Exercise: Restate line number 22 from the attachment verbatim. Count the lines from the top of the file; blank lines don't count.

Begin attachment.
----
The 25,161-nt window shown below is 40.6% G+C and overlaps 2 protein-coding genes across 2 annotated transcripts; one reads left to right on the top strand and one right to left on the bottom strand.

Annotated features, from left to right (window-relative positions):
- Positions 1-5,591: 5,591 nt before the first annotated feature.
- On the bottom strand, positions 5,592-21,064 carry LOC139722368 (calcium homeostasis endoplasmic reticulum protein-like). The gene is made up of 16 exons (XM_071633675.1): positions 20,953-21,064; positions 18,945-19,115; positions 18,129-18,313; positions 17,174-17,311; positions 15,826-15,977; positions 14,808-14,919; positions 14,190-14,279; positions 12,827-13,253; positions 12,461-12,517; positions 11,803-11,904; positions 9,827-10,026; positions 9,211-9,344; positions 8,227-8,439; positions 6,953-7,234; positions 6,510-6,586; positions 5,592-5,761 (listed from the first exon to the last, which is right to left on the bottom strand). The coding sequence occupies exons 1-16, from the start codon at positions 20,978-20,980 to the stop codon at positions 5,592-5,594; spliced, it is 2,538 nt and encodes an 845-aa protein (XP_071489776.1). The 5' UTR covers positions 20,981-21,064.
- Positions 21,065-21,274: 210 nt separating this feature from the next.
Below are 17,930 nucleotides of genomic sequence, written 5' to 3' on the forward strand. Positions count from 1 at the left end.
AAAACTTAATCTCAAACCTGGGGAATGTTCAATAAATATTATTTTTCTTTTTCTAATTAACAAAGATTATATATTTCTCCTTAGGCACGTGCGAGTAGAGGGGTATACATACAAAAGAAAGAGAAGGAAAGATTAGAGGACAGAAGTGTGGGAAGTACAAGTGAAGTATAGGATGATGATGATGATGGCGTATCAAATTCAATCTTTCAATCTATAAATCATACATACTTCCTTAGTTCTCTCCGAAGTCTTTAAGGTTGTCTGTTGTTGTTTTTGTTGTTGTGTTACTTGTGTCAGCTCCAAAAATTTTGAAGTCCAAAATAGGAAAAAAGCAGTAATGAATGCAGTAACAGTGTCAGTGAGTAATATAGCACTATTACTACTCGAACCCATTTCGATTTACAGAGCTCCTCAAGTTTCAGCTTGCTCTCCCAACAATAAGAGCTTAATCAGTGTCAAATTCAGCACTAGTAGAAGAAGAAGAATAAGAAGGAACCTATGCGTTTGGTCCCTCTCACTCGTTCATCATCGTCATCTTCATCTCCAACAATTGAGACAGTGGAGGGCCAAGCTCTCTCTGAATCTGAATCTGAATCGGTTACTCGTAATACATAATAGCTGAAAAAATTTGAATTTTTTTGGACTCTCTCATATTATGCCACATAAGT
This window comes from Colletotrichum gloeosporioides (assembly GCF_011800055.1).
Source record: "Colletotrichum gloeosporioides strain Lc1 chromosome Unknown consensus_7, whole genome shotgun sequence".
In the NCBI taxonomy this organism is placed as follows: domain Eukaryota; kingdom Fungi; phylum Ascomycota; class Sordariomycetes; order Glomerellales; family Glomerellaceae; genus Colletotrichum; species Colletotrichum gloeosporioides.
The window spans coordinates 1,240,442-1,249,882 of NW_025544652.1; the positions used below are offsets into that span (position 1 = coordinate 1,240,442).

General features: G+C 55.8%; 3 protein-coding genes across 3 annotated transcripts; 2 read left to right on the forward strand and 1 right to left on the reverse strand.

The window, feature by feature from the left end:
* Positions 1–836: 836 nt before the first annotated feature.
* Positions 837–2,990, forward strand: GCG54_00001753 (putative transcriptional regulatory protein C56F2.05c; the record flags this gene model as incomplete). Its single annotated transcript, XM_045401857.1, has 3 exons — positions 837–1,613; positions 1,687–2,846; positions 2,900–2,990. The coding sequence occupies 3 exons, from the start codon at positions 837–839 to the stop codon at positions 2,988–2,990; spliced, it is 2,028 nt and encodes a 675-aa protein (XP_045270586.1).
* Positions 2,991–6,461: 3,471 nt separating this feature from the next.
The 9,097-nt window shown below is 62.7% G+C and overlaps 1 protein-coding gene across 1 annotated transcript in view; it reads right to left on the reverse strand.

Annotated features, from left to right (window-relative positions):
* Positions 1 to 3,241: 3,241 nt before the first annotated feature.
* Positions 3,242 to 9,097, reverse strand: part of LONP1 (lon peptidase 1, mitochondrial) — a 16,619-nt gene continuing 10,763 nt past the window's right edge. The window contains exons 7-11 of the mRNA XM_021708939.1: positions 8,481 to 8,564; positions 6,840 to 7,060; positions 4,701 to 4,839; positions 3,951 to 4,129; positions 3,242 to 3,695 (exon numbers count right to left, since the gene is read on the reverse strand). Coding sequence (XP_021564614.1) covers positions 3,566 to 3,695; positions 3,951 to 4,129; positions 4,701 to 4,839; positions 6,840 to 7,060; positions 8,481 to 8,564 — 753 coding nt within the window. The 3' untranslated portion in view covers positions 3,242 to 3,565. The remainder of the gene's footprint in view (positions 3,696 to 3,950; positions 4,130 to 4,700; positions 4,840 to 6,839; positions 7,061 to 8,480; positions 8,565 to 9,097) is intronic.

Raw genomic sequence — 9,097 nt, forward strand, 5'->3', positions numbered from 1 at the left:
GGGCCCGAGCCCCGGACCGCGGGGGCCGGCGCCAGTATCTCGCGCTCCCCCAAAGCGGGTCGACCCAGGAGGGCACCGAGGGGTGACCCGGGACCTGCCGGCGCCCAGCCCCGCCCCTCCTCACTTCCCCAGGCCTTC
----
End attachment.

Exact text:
GGGCCCGAGCCCCGGACCGCGGGGGCCGGCGCCAGTATCTCGCGCTCCCCCAAAGCGGGTCGACCCAGGAGGGCACCGAGGGGTGACCCGGGACCTGCCGGCGCCCAGCCCCGCCCCTCCTCACTTCCCCAGGCCTTC